insert into ... values('$dt')
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kennethw1Author Commented:
Ohh you probably got it wrongly. Im trying to retrieve an existing date-time value from the mysql and convert it accordingly to the timezone of the user that is browsing the page. Does your method work on first load as well?
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MasonWolfCommented:
um...

$hour_mod = (int)$_COOKIE['tzoff'] >= 0 ? "+$_COOKIE[tzoff] hours" : "$_COOKIE[tzoff] hours";
$time = strtotime("$time_from_mysql $hour_mod");

$time_from_mysql is just a placeholder for your timestamp stored in your database table
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kennethw1Author Commented:
Mind putting everything together? I am bad at code when its some lengthy one.
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MasonWolfCommented:
How do you read from your database right now? I don't know what specific structure you use, but usually it works something like:

mysql_connect($db_server, $db_user, $db_pass);
mysql_select_db($db_name);
$query = "SELECT * FROM table WHERE field = 'value' LIMIT 1";
$row = mysql_fetch_assoc(mysql_query($query));
$time_from_mysql = $row['timestamp_field'];
$hour_mod = (int)$_COOKIE['tzoff'] >= 0 ? "+$_COOKIE[tzoff] hours" : "$_COOKIE[tzoff] hours";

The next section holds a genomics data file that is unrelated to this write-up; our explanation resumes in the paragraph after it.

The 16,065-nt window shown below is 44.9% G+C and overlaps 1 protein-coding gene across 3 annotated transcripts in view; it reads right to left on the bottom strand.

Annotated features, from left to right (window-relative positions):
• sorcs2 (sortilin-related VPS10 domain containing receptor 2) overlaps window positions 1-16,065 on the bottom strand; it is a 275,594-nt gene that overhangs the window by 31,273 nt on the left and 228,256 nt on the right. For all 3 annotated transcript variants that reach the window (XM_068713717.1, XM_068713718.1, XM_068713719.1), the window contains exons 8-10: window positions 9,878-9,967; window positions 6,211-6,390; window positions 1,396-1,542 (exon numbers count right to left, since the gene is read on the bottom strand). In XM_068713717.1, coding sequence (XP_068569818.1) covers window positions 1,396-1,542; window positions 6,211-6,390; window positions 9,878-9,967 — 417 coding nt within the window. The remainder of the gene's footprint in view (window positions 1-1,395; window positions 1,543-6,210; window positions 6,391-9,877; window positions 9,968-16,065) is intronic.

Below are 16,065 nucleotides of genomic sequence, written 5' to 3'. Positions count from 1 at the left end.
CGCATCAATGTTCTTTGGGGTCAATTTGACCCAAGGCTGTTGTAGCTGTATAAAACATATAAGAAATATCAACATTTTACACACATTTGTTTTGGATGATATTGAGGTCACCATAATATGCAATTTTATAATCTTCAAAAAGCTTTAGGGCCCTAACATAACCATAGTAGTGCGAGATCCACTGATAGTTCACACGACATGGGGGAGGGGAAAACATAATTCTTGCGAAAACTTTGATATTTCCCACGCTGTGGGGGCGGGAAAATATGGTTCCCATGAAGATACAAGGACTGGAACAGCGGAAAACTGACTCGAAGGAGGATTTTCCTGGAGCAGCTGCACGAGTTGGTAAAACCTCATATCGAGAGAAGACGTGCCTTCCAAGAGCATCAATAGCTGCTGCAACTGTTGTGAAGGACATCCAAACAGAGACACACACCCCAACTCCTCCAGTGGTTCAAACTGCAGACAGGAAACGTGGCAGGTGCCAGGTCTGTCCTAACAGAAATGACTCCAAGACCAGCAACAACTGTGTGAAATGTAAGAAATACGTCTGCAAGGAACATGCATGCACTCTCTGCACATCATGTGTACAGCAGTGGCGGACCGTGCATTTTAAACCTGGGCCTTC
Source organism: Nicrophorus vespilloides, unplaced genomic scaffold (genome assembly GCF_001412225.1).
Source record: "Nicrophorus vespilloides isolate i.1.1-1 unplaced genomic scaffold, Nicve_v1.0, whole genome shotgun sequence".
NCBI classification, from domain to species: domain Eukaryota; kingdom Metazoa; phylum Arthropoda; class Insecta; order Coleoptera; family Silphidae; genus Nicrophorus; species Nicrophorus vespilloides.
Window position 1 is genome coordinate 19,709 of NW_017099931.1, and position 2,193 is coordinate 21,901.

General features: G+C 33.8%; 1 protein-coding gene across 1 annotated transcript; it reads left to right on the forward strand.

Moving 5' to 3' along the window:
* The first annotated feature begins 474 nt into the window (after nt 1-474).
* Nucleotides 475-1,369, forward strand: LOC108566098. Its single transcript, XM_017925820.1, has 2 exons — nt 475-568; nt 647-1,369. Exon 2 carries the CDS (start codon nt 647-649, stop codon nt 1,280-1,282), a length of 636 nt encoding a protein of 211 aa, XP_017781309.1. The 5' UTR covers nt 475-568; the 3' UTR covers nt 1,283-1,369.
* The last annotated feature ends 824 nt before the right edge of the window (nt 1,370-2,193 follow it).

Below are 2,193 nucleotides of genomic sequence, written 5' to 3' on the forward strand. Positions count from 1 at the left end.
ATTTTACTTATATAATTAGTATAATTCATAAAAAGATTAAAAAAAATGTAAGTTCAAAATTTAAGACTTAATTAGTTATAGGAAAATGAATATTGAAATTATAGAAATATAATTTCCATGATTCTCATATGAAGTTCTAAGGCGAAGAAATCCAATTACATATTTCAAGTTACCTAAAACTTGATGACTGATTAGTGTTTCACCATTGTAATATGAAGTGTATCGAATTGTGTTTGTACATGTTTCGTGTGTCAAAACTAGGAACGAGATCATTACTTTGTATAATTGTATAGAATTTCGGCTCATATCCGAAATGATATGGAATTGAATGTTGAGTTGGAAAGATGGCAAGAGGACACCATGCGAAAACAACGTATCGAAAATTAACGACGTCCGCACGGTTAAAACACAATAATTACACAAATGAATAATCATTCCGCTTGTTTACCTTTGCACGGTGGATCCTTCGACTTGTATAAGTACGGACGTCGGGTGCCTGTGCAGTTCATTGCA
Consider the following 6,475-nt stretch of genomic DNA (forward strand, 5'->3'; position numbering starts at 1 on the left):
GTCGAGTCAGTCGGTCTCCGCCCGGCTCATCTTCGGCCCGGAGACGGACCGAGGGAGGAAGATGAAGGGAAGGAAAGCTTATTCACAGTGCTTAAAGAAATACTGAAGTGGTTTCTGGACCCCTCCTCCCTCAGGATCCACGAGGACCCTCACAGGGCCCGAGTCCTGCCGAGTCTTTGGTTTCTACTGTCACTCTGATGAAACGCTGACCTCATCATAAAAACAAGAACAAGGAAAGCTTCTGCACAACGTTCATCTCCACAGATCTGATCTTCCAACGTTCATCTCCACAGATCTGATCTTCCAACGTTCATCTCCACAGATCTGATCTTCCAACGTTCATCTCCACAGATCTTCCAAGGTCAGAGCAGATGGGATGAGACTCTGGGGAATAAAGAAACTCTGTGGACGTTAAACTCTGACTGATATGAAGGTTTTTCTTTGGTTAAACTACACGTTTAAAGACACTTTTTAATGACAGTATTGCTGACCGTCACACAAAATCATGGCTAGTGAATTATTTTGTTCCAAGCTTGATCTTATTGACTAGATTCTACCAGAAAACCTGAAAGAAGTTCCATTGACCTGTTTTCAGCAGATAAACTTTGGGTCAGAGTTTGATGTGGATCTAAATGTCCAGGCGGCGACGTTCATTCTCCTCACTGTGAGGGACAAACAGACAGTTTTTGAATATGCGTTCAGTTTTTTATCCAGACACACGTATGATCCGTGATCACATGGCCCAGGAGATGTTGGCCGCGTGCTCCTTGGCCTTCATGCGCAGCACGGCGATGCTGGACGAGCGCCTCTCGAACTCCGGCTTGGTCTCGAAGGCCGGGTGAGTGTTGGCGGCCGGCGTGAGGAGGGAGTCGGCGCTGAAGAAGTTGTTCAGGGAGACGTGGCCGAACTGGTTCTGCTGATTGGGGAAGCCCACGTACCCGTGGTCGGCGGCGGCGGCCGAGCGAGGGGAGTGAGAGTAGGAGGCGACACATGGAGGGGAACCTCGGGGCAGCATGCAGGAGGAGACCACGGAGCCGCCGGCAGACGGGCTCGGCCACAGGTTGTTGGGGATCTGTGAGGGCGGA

$time = strtotime("$time_from_mysql $hour_mod");

And then of course the code for getting the timezone is just placed inside the head tags of the first page a user would visit when they arrive at your site.

What is the purpose of this script? Are you pulling many records from the database, or just one (which is what the script above assumes)?
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kennethw1Author Commented:
First page a user would visit? Will it work on first visit? The purpose of the script is to display a list of competition date and i would like the date/time to be formatted in the visitor's timezone automatically.

eg:
Competition 1
Starting on: 2007-10-30 23:00:00

Competition 2
Starting on: 2007-10-25 19:00:00

Competition 3
Starting on: 2007-10-10 05:00:00

(These date-time value will be stored in GMT time) (Its like a feed)
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MasonWolfCommented:
The cookie will be persistent, so it should work ok with just one visit. The code ed uses to call his function will create a cookie with a life of 100 days. You can increase or decrease that if you want. The 3rd parameter to the function is the cookie lifetime in days. Sending 0 will cause the cookie to expire when the user closes his browser window.

Show me the code you're using to display the competition dates from the database and I'll show you how to modify your script to return those times in the user's local time zone.
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kennethw1Author Commented:
Just assume that the column name is 'tourdate'. I'll fix it from there.
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MasonWolfCommented:
$hour_mod = (int)$_COOKIE['tzoff'] >= 0 ? "+$_COOKIE[tzoff] hours" : "$_COOKIE[tzoff] hours";
$time = strtotime("$result[tourdate] $hour_mod");
$datestring = date('Y-m-d H:i:s',$time);
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kennethw1Author Commented:
Everything seem to work well but its not working when the code line is included in another page.

It works perfectly when i tried it as a standalone.